The Rising Sun
Sir John Monash Centre
The Australian National War Memorial, Villers-Bretonneux, Somme, France
The Rising Sun artwork is a three-dimensional sculpture consisting of twenty eight lead crystal rays. Each ray has been cast individually to create angular forms inspired by swords and bayonets, the original inspiration for the ANZAC badge, and Sir Edwin Lutyensʼ interpretation of the Rising Sun emblem that frames the entrance to the Australian National Memorial. The sculpture sits on a bronze-plated stainless steel rail suspended in the middle of a four metre high bronze totem, with each glass ray resting against the next. The curved rail supports the arch of the glass sculpture so that the viewer sees the Rising Sun artwork resting on the horizon.
The hand of the maker is evident in the textures and brush strokes of her tools on the surface of the cast glass, evoking the shell-pitted terrain and shattered buildings on which the Battle of Villers-Bretonneux was fought. These details also serve to remind the viewer of the human sacrifice of war.
Graduating shades of amber mimic the glow of the rising sun. Sitting side by side, the rays can be seen through one another, creating depth and shadows. From the courtyard outside, the artwork is dark and sombre, reminiscent of stained glass windows as seen from the exterior of a cathedral. Yet as one approaches from inside the Centre the highly polished side glows with all the natural light behind it. These three-dimensional rays capture and reflect both that light and the mud of the trenches. The artwork acts as a focal point and beacon for the viewer leaving the moving and harrowing experience inside.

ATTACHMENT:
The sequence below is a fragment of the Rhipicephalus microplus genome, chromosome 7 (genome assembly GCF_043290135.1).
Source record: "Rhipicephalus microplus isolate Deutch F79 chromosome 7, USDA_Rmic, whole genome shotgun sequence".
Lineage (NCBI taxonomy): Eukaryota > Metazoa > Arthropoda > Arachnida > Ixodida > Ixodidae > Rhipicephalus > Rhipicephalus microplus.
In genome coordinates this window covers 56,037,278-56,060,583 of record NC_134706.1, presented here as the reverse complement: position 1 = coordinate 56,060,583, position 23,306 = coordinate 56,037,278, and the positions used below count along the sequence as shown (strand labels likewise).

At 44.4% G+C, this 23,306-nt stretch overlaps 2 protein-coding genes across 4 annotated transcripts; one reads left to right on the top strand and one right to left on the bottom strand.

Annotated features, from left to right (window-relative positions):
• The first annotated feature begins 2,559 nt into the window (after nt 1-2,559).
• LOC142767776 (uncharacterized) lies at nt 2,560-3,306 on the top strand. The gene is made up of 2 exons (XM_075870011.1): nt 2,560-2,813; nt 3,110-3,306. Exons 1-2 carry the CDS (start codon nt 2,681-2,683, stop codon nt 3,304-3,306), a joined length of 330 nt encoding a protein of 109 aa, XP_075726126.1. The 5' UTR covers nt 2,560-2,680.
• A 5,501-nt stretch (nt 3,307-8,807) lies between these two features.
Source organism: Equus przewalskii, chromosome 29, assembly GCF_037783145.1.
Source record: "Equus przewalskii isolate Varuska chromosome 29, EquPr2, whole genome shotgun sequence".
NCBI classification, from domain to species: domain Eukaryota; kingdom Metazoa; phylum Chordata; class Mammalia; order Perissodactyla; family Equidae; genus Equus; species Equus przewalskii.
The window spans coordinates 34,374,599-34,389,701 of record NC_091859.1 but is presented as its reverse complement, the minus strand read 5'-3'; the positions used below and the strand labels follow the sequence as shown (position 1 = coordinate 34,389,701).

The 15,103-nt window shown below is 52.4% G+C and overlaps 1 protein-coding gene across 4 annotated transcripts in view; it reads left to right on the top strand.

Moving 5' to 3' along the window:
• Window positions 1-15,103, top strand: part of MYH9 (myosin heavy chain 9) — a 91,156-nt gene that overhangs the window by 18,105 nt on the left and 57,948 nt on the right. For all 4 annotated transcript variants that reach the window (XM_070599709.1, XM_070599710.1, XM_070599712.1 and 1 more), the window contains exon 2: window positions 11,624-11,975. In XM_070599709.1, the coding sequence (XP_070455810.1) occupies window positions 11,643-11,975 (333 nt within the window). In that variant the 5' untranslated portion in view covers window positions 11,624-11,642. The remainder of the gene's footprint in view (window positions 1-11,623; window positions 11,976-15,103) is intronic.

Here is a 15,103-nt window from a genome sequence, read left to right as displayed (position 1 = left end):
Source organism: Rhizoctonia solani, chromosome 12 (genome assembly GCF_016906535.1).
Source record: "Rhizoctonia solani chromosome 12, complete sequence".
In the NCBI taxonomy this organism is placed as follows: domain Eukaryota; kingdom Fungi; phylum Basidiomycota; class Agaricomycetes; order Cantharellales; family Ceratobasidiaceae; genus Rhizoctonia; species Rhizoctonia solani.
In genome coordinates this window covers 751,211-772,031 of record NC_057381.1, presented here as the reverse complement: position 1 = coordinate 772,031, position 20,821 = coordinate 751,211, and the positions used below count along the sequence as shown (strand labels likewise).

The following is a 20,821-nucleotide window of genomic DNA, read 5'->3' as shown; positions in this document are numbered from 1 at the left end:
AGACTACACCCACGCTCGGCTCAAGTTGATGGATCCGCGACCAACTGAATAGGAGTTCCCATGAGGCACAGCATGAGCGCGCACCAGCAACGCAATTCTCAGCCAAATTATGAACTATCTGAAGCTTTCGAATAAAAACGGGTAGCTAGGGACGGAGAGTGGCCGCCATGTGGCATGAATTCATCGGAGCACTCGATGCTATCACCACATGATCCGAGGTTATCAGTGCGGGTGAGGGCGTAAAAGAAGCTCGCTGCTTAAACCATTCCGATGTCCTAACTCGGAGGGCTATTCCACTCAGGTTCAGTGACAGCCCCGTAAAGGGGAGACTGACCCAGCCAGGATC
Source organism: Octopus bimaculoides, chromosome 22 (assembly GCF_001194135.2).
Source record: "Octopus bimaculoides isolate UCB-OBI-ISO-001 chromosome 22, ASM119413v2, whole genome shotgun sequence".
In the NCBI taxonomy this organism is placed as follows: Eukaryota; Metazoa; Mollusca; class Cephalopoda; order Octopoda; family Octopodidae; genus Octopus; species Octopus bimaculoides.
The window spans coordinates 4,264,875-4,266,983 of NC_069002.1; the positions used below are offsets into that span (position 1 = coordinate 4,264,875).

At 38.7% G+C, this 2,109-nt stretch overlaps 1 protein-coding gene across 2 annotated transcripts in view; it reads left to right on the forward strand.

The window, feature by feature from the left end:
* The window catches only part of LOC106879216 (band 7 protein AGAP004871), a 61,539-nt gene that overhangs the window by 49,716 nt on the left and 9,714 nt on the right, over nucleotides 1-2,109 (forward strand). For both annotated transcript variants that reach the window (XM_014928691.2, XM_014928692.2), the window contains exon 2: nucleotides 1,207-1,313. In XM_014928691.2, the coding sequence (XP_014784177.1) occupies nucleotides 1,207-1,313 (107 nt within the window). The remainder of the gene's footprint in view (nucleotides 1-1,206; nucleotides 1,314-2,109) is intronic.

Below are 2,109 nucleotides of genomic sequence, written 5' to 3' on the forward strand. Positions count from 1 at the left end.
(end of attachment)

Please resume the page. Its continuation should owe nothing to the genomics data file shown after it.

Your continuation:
The Rising Sun Sculpture was commissioned for the Sir John Monash Centre which sits behind the Australian National Memorial in Villers- Bretonneux, Somme, France. Designed by Cox Architects with Williams, Abrahams and Lampros the Centre has been dug into the earth to resemble a war time bunker and not overshadow the existing memorial. The original memorial was designed by Sir Edwin Lutyens in 1935 to commemorate the 300,000 Australians that served and the 46,000 that lost their lives on the Western Front in World War I. The new Centre has been built to commemorate the Centenary of the end of this war.
The Centre is a museum and interpretive research centre that commemorates the Australian Servicemen and woman who served on the Western Front during the First World War. It was officially opened on the 24th of April 2018 by the Australian Prime Minister Malcolm Turnbull. Through interactive media installations the centre tells the story of Australia before the war, why we went to war, what we achieved and how being involved in the War changed Australia.
Commissioned by the Department of Veterans Affairs through the Canberra Glassworks the Rising sun sculpture is is 90cm high, 2 metres wide and 8cm deep and weighs 160 kilos. It sits on a bronze plated Stainless steel bar inside a 4 metre high Bronze Totem as you exit the Centre.